Common Orthopedic Injuries in Newborns

Common Orthopedic Injuries in Newborns

by Yenny (SU)

Injuries to babies during birth are not uncommon. When you consider the journey a baby takes through the narrow birth canal, it becomes obvious why some babies are born with orthopedic injuries. Factors that can contribute to musculoskeletal injuries at birth include the baby’s position at the time of birth, the weight of the baby, and whether there are any underlying medical problems.

Certain fetal positions at the time of birth can contribute to a newborn acquiring an orthopedic injury. The ideal position for a baby when passing through the mother’s pelvis during birth is when the baby is head-down and facing toward the mother’s back, known as the occiput anterior position. This gives the baby more flexibility to move comfortably through the birth canal, as the smaller part of the baby’s body exits first.

If the baby is in an awkward position, it can mean a more difficult birth and a greater risk of injury. Heavier-weight newborns, and those with developmental disorders or an underlying medical condition (such as osteogenesis imperfecta, or brittle bone disease), can also be at greater risk of orthopedic injury during birth.

How Can a Baby Be Injured During Childbirth?

Several of the more common types of musculoskeletal injuries to newborn babies include the following:

Broken Collarbone

Clavicle fractures are the most common type of orthopedic injury sustained at birth to newborns. The clavicle, also known as the collarbone, essentially connects the chest to the shoulder. A clavicle fracture can occur as a result of a traumatic or difficult delivery, such as if the newborn’s shoulders become stuck in the birth canal or if medical instruments are used to assist in the delivery, such as forceps.

Signs of a clavicle fracture can include the infant being in pain when moving the affected arm, excessive crying, or the inability of the baby to move their arm. A broken collarbone can be diagnosed with an X-ray or ultrasound. Usually, minor treatment such as strapping the arm to the chest is all that is required for a doctor to treat the injury.

Nerve Injuries

The brachial plexus is a group of nerves located just underneath the clavicle and that branch out to the arm. There is a brachial plexus on both sides of the body, and these nerves can be injured during childbirth – either as a result of an injury to the clavicle, such as a fracture, or if the brachial plexus gets stretched when the head is pulled in one direction and the arm in the opposite direction during a difficult delivery.

The nerves may heal naturally over time. However, if they are severely damaged or fail to heal successfully, then surgery may be recommended to repair the nerves.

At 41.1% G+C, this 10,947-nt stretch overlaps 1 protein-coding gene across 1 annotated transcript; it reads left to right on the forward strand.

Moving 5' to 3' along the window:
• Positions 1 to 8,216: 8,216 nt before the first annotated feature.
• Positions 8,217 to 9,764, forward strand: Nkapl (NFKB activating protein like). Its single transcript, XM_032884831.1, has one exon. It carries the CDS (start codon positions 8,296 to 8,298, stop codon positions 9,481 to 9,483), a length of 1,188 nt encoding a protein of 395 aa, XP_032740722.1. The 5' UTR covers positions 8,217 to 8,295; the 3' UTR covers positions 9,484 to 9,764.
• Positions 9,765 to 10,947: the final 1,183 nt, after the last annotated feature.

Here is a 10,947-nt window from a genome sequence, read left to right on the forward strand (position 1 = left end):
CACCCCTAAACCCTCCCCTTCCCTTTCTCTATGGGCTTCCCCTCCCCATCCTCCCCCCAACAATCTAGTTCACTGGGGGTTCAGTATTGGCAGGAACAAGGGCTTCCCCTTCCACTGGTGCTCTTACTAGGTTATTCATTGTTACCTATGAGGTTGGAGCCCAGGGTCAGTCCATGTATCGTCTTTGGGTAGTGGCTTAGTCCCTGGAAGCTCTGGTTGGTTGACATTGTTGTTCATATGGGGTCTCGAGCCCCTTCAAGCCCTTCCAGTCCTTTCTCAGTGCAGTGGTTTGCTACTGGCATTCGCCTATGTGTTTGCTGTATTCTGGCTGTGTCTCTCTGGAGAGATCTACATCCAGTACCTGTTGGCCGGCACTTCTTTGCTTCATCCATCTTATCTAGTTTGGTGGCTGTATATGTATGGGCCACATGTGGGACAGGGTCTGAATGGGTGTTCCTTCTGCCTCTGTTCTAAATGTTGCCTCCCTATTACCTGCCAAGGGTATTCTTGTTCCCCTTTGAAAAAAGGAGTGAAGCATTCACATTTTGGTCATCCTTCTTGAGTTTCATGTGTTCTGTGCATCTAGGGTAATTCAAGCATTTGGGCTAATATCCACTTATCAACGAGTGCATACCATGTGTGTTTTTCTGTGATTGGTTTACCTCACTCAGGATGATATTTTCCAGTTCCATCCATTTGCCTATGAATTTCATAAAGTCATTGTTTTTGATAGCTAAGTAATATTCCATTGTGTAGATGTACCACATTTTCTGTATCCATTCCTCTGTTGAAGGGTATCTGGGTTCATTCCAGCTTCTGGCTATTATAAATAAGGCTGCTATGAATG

Hip Dysplasia

It is not uncommon for a baby to be born with a dislocated hip. It may be a result of a difficult or traumatic birth, but more commonly it results from a condition known as developmental dysplasia of the hip (DDH). In DDH, part or all of the ball-and-socket joint of the hip does not develop correctly, so the ball can be loose in the socket and may dislocate easily.

The condition is easily identified at birth, but it can sometimes develop during the first year of an infant’s life. Treatment often involves the baby wearing a Pavlik harness (a fabric splint) to secure the hips in a stable position, thereby allowing the hips to grow and develop normally. Surgery may be recommended in severe cases or if the harness does not correct the problem successfully.

Pediatric Orthopedics in Northeast Tennessee

At Watauga Orthopaedics, we treat a wide range of pediatric orthopedic conditions and injuries, right from the initial diagnosis to the rehabilitation stage. If you are concerned or think your child has an orthopedic condition, talk to our board-certified, fellowship-trained orthopedic surgeons for expert care.

We recognize the importance of effectively addressing the unique concerns of pediatric orthopedic injuries in order for your child to achieve a full recovery and to grow up normally. For more information or to schedule an appointment with one of our pediatric orthopedists, call Watauga Orthopaedics today at (423) 282-9011 or fill out our request form online now. We have three convenient offices in Johnson City, Kingsport, and Bristol, and we look forward to serving you and your family.